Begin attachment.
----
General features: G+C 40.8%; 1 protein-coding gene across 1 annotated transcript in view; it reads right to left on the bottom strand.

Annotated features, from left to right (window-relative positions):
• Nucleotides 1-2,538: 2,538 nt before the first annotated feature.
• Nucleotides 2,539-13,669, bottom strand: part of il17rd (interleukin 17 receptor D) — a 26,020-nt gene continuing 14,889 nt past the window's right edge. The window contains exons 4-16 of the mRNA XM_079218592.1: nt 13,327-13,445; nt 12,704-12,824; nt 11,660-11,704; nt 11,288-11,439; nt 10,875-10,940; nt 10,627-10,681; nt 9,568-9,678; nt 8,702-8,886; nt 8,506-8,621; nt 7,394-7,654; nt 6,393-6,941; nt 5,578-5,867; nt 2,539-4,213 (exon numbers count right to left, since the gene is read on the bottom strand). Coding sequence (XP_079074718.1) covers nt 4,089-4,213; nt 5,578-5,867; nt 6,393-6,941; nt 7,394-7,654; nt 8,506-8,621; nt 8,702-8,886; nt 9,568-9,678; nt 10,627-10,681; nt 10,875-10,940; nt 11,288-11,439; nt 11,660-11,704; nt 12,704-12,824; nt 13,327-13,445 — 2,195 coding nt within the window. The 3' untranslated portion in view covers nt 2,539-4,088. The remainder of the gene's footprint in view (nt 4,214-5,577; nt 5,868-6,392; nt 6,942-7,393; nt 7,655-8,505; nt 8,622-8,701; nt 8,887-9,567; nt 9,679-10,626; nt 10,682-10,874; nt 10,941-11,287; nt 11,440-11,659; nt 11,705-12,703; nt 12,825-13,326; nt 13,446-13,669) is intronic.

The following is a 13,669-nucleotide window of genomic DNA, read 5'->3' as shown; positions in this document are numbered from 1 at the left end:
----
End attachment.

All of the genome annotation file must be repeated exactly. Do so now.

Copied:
General features: G+C 40.8%; 1 protein-coding gene across 1 annotated transcript in view; it reads right to left on the bottom strand.

Annotated features, from left to right (window-relative positions):
• Nucleotides 1-2,538: 2,538 nt before the first annotated feature.
• Nucleotides 2,539-13,669, bottom strand: part of il17rd (interleukin 17 receptor D) — a 26,020-nt gene continuing 14,889 nt past the window's right edge. The window contains exons 4-16 of the mRNA XM_079218592.1: nt 13,327-13,445; nt 12,704-12,824; nt 11,660-11,704; nt 11,288-11,439; nt 10,875-10,940; nt 10,627-10,681; nt 9,568-9,678; nt 8,702-8,886; nt 8,506-8,621; nt 7,394-7,654; nt 6,393-6,941; nt 5,578-5,867; nt 2,539-4,213 (exon numbers count right to left, since the gene is read on the bottom strand). Coding sequence (XP_079074718.1) covers nt 4,089-4,213; nt 5,578-5,867; nt 6,393-6,941; nt 7,394-7,654; nt 8,506-8,621; nt 8,702-8,886; nt 9,568-9,678; nt 10,627-10,681; nt 10,875-10,940; nt 11,288-11,439; nt 11,660-11,704; nt 12,704-12,824; nt 13,327-13,445 — 2,195 coding nt within the window. The 3' untranslated portion in view covers nt 2,539-4,088. The remainder of the gene's footprint in view (nt 4,214-5,577; nt 5,868-6,392; nt 6,942-7,393; nt 7,655-8,505; nt 8,622-8,701; nt 8,887-9,567; nt 9,679-10,626; nt 10,682-10,874; nt 10,941-11,287; nt 11,440-11,659; nt 11,705-12,703; nt 12,825-13,326; nt 13,446-13,669) is intronic.

The following is a 13,669-nucleotide window of genomic DNA, read 5'->3' as shown; positions in this document are numbered from 1 at the left end: